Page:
Palm’s product applications are evolving from their “grassroots handheld” origins “into personal network assistants,” said Palm CEO Carl Yankowski in his opening keynote speech at PC Expo earlier this month.
“They will evolve into elegant network solutions,” he said. “And it’s clear that handhelds will play a critical role in the so-called ‘next wave’ of the Internet.” Instead of selling personal organizers Palm will start promoting “personal network devices” that will have greater value because of their interoperability with other products and with enterprise systems. He made no specific mention of new product launches or operating system upgrades.
Yankowski also stayed away from talk of Palm’s financial health since the company was releasing its numbers to Wall Street later in the evening but he did say that “in the marketplace, our brand is still fairly robust.” [Palm reported revenue of $165.3 million for its fourth quarter ended June 1. Pro forma operating loss was $153.6 million for the fourth quarter of fiscal 2001.]
“We realize there are things we could have done better but many of the problems were market-wide,” he said. “Of course, it is certainly fair for us to be scrutinized but we’re heading in a good direction. The Palm economy is vibrant and growing — and committed.”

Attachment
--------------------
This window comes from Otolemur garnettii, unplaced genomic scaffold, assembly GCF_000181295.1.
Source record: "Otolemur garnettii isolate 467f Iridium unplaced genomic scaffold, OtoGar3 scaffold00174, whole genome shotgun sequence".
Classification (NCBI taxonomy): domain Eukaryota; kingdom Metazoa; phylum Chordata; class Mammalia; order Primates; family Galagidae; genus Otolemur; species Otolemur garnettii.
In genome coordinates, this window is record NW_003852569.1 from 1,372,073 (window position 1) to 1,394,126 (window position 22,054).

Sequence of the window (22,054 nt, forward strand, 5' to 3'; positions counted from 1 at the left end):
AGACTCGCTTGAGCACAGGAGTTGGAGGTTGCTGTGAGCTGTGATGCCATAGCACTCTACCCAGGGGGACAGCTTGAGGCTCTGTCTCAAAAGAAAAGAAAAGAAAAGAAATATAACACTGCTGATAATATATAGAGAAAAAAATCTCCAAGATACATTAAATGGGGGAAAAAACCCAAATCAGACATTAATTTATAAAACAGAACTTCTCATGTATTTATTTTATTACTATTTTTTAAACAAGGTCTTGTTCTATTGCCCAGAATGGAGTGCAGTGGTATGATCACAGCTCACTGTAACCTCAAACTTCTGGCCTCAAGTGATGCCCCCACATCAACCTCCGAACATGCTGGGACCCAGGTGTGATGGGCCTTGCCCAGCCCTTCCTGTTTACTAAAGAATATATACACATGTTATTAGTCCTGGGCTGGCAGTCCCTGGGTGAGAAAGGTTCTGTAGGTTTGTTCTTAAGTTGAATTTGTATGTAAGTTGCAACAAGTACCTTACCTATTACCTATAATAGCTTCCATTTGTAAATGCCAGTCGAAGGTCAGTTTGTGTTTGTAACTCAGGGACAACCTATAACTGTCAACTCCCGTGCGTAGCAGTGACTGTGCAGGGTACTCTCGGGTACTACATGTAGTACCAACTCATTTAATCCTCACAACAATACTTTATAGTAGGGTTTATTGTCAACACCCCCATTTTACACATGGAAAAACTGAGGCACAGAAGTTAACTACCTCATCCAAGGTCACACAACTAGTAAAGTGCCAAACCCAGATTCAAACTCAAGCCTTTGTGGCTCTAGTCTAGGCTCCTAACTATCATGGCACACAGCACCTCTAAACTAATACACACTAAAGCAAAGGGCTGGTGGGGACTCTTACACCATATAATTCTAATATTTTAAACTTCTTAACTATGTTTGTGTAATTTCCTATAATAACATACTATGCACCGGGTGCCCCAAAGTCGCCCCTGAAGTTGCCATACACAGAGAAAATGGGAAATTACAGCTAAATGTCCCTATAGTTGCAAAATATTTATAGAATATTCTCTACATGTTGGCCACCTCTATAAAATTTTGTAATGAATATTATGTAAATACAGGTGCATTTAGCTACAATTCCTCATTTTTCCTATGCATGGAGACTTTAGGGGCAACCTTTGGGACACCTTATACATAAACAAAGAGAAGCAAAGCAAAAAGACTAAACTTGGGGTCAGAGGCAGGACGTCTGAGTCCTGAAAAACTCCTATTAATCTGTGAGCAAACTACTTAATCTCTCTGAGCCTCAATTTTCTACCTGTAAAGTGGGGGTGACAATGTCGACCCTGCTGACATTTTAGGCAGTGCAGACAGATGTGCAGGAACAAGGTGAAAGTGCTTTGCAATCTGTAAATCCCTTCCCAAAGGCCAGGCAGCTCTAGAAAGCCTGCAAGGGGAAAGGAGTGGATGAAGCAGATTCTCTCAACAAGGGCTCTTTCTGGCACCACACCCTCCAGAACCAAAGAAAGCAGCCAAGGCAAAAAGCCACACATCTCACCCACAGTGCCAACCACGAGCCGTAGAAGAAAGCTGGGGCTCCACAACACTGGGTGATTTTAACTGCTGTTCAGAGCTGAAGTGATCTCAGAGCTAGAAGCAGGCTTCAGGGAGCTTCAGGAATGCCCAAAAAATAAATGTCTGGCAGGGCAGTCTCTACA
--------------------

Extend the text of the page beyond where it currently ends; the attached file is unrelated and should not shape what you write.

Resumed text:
The thrust of Yankowski’s comments was directed toward encouraging, and exploring, what he said he sees as the next great opportunity for handhelds — and for Palm specifically — and that is the enterprise market.
While it was clear that Palm and Yankowski know the company’s current success relies on the popular consumer perception of its handhelds and the third party devices made using the Palm OS, the future success depends upon Palm’s ability to serve the medical, the supply-chain and logistical, and the education markets. And he said that research supports this new direction, citing an IDC report that predicts 50 percent of all handhelds sold worldwide will be “supplemented by companies.”
The future for consumer interests and the interests of CE retailers will likely be in the compatible products offered up as modules for Palm handhelds or as Secure Digital media card compatible devices that can share different kinds of information with one of the handhelds. To illustrate this, Yankowski invited Panasonic Chief Technology Officer Paul Liao to join him at the keynote podium with one of Panasonic’s SD compatible digital cameras. Liao took Yankowski’s picture, removed the SD card from the camera, inserted it into his own Palm handheld and within seconds showed off the image.
“The flexibility between SD devices and handhelds will drive (consumer) interest,” Liao said.
And Yankowski was not timid with this projection: “This has the potential to do for handhelds what CD-RW has done for PCs.”
Memory transfer and overall capacity will also drive Palm Inc.’s efforts, according to Yankowski. “While wireless access is an important part of our strategy, that’s not the whole story,” he said. “Memory capacity is actually growing much faster than wireless bandwidth.” SD will play an increasingly important role, he said, in how Palm promotes its products. SD will allow enterprises to store entire catalogs, manuals, directories and registries.
“The most important part of the ‘Palm Economy’ is the applications,” he said. “You’ll see a merging of voice and data, a merging of functionality.
“It’ll be more and more important to have data — and that’s where our future is.”